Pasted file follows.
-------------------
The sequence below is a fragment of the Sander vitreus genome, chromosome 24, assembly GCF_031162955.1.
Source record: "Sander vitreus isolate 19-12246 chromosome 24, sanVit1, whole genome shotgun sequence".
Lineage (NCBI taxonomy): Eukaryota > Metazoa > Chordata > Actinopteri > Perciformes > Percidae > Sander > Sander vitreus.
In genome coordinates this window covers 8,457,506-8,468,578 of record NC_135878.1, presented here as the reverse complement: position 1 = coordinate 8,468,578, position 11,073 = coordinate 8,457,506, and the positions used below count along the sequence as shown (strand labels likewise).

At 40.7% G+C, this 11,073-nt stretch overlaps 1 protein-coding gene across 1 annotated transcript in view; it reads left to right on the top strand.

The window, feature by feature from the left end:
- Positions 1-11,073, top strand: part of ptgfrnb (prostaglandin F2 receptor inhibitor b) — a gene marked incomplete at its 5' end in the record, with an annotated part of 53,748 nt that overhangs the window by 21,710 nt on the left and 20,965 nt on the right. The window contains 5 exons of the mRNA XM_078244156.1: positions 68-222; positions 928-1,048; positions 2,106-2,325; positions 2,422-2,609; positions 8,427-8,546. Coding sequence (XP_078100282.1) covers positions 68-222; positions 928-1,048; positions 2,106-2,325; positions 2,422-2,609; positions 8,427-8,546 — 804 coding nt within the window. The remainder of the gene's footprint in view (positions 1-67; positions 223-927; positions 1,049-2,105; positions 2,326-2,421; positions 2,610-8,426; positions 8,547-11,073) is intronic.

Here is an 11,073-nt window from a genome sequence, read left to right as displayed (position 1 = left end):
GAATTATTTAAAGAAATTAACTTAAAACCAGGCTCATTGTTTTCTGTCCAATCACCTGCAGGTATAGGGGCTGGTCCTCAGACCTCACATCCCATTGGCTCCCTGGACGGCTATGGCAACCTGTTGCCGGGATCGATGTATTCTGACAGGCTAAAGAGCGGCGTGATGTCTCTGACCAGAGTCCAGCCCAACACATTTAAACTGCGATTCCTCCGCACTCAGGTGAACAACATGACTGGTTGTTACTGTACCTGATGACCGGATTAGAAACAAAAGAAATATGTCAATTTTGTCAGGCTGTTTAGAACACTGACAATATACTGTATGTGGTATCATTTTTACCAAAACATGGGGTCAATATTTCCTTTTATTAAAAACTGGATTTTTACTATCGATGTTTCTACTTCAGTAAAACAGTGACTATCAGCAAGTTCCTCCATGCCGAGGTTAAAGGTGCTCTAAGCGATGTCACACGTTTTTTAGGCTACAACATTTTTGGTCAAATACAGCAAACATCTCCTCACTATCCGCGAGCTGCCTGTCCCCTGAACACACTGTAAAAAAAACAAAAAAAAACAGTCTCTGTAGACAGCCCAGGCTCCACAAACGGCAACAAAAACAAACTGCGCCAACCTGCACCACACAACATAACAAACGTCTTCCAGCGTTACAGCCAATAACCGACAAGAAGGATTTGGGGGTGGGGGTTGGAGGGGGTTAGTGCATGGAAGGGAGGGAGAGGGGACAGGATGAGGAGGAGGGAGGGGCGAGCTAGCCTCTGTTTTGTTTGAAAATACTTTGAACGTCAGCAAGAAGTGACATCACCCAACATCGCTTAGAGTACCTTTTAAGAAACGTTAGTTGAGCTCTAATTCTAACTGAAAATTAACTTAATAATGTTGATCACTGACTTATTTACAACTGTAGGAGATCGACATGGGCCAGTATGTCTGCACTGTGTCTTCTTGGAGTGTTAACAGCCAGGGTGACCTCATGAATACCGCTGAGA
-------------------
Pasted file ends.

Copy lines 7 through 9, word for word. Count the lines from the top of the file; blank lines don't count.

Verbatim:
- Positions 1-11,073, top strand: part of ptgfrnb (prostaglandin F2 receptor inhibitor b) — a gene marked incomplete at its 5' end in the record, with an annotated part of 53,748 nt that overhangs the window by 21,710 nt on the left and 20,965 nt on the right. The window contains 5 exons of the mRNA XM_078244156.1: positions 68-222; positions 928-1,048; positions 2,106-2,325; positions 2,422-2,609; positions 8,427-8,546. Coding sequence (XP_078100282.1) covers positions 68-222; positions 928-1,048; positions 2,106-2,325; positions 2,422-2,609; positions 8,427-8,546 — 804 coding nt within the window. The remainder of the gene's footprint in view (positions 1-67; positions 223-927; positions 1,049-2,105; positions 2,326-2,421; positions 2,610-8,426; positions 8,547-11,073) is intronic.

Here is an 11,073-nt window from a genome sequence, read left to right as displayed (position 1 = left end):
GAATTATTTAAAGAAATTAACTTAAAACCAGGCTCATTGTTTTCTGTCCAATCACCTGCAGGTATAGGGGCTGGTCCTCAGACCTCACATCCCATTGGCTCCCTGGACGGCTATGGCAACCTGTTGCCGGGATCGATGTATTCTGACAGGCTAAAGAGCGGCGTGATGTCTCTGACCAGAGTCCAGCCCAACACATTTAAACTGCGATTCCTCCGCACTCAGGTGAACAACATGACTGGTTGTTACTGTACCTGATGACCGGATTAGAAACAAAAGAAATATGTCAATTTTGTCAGGCTGTTTAGAACACTGACAATATACTGTATGTGGTATCATTTTTACCAAAACATGGGGTCAATATTTCCTTTTATTAAAAACTGGATTTTTACTATCGATGTTTCTACTTCAGTAAAACAGTGACTATCAGCAAGTTCCTCCATGCCGAGGTTAAAGGTGCTCTAAGCGATGTCACACGTTTTTTAGGCTACAACATTTTTGGTCAAATACAGCAAACATCTCCTCACTATCCGCGAGCTGCCTGTCCCCTGAACACACTGTAAAAAAAACAAAAAAAAACAGTCTCTGTAGACAGCCCAGGCTCCACAAACGGCAACAAAAACAAACTGCGCCAACCTGCACCACACAACATAACAAACGTCTTCCAGCGTTACAGCCAATAACCGACAAGAAGGATTTGGGGGTGGGGGTTGGAGGGGGTTAGTGCATGGAAGGGAGGGAGAGGGGACAGGATGAGGAGGAGGGAGGGGCGAGCTAGCCTCTGTTTTGTTTGAAAATACTTTGAACGTCAGCAAGAAGTGACATCACCCAACATCGCTTAGAGTACCTTTTAAGAAACGTTAGTTGAGCTCTAATTCTAACTGAAAATTAACTTAATAATGTTGATCACTGACTTATTTACAACTGTAGGAGATCGACATGGGCCAGTATGTCTGCACTGTGTCTTCTTGGAGTGTTAACAGCCAGGGTGACCTCATGAATACCGCTGAGA